The Collaborative Electronic Records Project

The Rockefeller Archive Center
The Rockefeller Archive Center

The Smithsonian Institution
The Smithsonian Institution

Dr. Darwin Stapleton, Principal Investigator
Executive Director Emeritus - Rockefeller Archive Center

Darwin Stapleton provided leadership to the Rockefeller Archive Center for two decades. He worked closely with the many record depositors and scholars that make use of the Archive Center. Author and editor of numerous books and articles, his works include Accounts of European Science, Technology, & Medicine Written by American Travelers Abroad, 1735-1860, in the Collections of the American Philosophical Society (Philadelphia: American Philosophical Society, 1985), Dignity, Discovery and Destiny: The Life of Courtney C. Smith (Newark, DE: University of Delaware Press, 2004), and Establishing Foundation Archives (Washington, DC: Council on Foundations, 1991). His Ph.D. is from the University of Delaware.

Riccardo Ferrante , Principal Investigator
Information Technology Archivist / Electronic Records Program Director
- Smithsonian Institution Archives

Riccardo Ferrante has provided leadership for the Electronic Records Program of the Smithsonian Institution Archives since its inception in 2003. Since then he has grown a program that preserves and manages a wide range of digital records from document files and images to websites and blogs. Ferrante works closely with the Smithsonian's IT community, assisting in major IT initiatives and policy formulation, and with other Smithsonian archival and research units as they begin to address issues of large-scale digitization, archival storage, and management of digital archives.

Ferrante has worked in the software development industry for more than a decade leading development teams in the US, Canada, the UK, France, and Australia and nurturing key customer-vendor collaborations with the global leader in integrated library systems. His publications include Conservation of Digital Objects (AIC: June 2006) and Responsible Recordkeeping: Email Records (2005, 2007)

Nancy Adgent
Project Archivist - Rockefeller Archive Center

Nancy Adgent joined the Rockefeller Archive Center in August 2005. In her previous position as Technical Services Liaison at the Center for Historic Preservation, Middle Tennessee State University, Nancy compiled Holding On to the Homestead: A Guide to Programs, Services, and Opportunities for Tennessee’s Farmers. Her work there also included research, writing, and editing for newsletters, tourism brochures, and exhibits as well as nominations to the National Register of Historic Places related to the Tennessee Civil War National Heritage Area, African-American history, and the Century Farms initiative. She gained archival experience from the Gore Research Center, the Rutherford County Archives, and a private estate collection.

Adgent co-authored Middle Tennessee State University: A Pictorial History, and she has written book reviews and articles printed in various historical publications including The Tennessee Encyclopedia of History & Culture and ABC-CLIO's Women in the American Civil War.

Her Master’s in History/Public History and a Bachelor's degree are both from Middle Tennessee State University, Murfreesboro, Tennessee. Her M.A. thesis topic was Fanny Battle, a female Civil War spy who became Tennessee’s pre-eminent Progressive Era social reformer.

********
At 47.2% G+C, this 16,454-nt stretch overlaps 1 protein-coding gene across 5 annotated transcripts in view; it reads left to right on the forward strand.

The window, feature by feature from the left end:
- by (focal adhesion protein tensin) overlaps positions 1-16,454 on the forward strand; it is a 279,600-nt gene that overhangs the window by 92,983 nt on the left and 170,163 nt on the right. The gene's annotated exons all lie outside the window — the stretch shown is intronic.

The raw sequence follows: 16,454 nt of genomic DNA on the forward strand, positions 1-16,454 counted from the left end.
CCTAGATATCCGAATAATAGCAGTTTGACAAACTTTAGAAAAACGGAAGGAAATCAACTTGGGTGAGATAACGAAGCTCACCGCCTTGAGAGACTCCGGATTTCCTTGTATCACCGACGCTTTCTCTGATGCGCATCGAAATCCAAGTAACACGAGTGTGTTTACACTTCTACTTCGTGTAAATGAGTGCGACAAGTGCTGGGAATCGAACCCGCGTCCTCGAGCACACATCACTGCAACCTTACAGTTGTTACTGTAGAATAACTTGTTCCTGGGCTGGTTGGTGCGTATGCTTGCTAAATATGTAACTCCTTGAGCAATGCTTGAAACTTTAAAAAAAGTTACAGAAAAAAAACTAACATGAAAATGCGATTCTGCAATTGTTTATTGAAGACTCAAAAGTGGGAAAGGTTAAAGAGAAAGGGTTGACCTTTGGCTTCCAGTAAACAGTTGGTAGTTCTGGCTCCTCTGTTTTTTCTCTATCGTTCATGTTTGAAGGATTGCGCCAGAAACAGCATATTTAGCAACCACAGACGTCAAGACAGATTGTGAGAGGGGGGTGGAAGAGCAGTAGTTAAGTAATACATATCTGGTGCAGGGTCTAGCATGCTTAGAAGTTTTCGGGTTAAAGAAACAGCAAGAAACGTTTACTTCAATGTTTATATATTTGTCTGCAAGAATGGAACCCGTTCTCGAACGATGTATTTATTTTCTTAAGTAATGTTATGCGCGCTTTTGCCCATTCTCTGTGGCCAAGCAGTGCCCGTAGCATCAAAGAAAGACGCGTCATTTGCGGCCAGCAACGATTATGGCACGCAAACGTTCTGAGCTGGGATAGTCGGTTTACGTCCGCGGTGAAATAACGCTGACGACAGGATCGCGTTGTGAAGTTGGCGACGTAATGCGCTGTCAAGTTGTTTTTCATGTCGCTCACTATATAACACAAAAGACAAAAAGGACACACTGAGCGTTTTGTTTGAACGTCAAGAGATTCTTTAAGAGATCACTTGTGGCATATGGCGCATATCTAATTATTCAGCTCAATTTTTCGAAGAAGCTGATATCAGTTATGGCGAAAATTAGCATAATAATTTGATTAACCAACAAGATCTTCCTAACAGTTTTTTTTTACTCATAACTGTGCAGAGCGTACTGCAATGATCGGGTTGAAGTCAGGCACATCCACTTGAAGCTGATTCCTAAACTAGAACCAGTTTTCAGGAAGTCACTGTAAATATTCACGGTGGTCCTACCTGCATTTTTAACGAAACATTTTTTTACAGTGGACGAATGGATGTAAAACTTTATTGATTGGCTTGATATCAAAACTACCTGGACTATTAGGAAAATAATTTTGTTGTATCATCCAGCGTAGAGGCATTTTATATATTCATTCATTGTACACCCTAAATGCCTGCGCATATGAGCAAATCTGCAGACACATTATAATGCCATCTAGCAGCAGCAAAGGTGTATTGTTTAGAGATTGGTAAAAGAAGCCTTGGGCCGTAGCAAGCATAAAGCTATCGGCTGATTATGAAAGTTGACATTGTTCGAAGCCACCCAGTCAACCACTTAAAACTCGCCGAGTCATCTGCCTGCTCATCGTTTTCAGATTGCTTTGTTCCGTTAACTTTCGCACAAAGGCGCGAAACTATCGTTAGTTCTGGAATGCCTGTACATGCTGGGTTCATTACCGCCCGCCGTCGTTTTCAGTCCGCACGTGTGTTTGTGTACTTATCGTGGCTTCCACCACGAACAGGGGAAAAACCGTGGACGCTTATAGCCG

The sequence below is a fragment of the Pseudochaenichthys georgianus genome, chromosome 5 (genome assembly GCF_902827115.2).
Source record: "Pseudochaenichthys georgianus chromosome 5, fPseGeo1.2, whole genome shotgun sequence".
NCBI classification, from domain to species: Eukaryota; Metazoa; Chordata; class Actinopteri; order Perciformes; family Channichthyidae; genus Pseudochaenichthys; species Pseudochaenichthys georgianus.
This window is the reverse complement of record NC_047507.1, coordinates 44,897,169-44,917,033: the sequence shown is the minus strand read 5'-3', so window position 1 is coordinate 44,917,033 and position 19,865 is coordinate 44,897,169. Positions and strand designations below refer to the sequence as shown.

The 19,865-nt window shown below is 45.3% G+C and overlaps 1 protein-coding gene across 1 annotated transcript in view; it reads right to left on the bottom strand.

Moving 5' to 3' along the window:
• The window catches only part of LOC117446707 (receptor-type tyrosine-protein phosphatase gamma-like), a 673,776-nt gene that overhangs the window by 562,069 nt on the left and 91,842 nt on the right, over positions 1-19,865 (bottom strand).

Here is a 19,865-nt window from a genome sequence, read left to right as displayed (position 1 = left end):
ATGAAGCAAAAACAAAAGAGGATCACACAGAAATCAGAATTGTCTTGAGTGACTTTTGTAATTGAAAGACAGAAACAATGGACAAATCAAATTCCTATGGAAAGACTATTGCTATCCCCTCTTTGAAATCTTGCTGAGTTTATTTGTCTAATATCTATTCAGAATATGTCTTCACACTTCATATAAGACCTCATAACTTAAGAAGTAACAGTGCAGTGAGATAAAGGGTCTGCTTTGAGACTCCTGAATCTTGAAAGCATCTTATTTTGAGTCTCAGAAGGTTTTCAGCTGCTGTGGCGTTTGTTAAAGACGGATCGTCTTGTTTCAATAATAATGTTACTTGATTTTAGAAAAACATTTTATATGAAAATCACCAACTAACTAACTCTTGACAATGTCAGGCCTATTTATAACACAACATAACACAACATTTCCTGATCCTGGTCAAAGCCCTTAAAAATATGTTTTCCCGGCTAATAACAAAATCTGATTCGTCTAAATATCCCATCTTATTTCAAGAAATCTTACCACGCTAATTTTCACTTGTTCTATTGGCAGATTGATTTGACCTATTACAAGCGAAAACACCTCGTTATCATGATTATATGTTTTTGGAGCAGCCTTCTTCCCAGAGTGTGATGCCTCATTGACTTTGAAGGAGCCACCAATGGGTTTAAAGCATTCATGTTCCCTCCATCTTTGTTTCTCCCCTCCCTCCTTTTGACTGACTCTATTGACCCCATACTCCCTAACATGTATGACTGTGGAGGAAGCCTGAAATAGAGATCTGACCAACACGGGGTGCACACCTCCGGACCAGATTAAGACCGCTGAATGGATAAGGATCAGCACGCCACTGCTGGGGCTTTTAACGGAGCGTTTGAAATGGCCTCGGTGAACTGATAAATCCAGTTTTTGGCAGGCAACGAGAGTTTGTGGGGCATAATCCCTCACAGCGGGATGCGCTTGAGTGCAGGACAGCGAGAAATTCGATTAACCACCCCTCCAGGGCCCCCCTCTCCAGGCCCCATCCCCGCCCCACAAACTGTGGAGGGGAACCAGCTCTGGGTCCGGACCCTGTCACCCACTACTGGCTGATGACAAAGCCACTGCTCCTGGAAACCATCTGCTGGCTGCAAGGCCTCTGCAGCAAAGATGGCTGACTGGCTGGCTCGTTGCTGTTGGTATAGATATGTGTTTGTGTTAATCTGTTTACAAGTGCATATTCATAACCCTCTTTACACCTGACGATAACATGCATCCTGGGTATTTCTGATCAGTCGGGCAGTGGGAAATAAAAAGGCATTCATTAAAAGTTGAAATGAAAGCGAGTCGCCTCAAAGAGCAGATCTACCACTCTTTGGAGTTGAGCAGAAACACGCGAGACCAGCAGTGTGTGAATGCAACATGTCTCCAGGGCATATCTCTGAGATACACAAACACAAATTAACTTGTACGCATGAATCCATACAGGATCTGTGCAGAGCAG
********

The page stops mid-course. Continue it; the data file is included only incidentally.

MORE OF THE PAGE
Lynda Schmitz Fuhrig
Project Archivist - Smithsonian Institution Archives

Lynda Schmitz Fuhrig joined the Smithsonian Institution Archives in August 2005. She previously served as Editorial Library Director at the Army Times Publishing Co. in Springfield, Va., where she was responsible for electronically archiving nine print publications; managing the library's collection of microfilm, bound volumes, and books; and conducting research for staff. She also worked as a librarian, news editor, copy editor, page designer, and reporter at various news organizations in Virginia, Washington, D.C., and Illinois.

She has a Master's degree in History from the University of Illinois-Springfield. Her master's thesis was on the Mexican population in the Chicago area during the Great Depression. She has a Bachelor's degree in Communications-Print from Bradley University, Peoria, Illinois. Lynda also has worked on various historical projects, including obituary and slave birth databases, at the Alexandria (Va.) Local History/Special Collection Library.

Anne Van Camp
Director - Smithsonian Institution Archives
Highly regarded in the archival community, Anne Van Camp served most recently as director of member programs for the Research Libraries Group, Inc. (RLG.) Prior to her work at RLG, she was Director of Archives at the Hoover Institution on War, Revolution and Peace, Stanford University. Van Camp has also served on a number of advisory boards including the U.S. Department of State Historical Advisory Committee. In 1994, she was named a fellow of the Society of American Archivists. Van Camp earned her bachelor’s and master’s degrees from the University of Cincinnati.

Dr. Steve Burbeck
Information Technology Consultant
Steve Burbeck worked at IBM in research and software strategy, was vice president at Knowledge Systems (a company specializing in object-oriented design), and was marketing manager at Apple Computer. He has directed computing at the Pauling Institute. His Ph.D. is from the University of California, Irvine, in Mathematical Psychology.

Lawry Persaud
Technology Advisor
Persaud is a domain expert in enterprise IT architecture, IT governance, and business to technology realignment. He has more than 18 years of IT experience innovating, designing, and developing state-of-the-art technologies. He has a Bachelor's in electrical and computer engineering from The Polytechnic University, New York.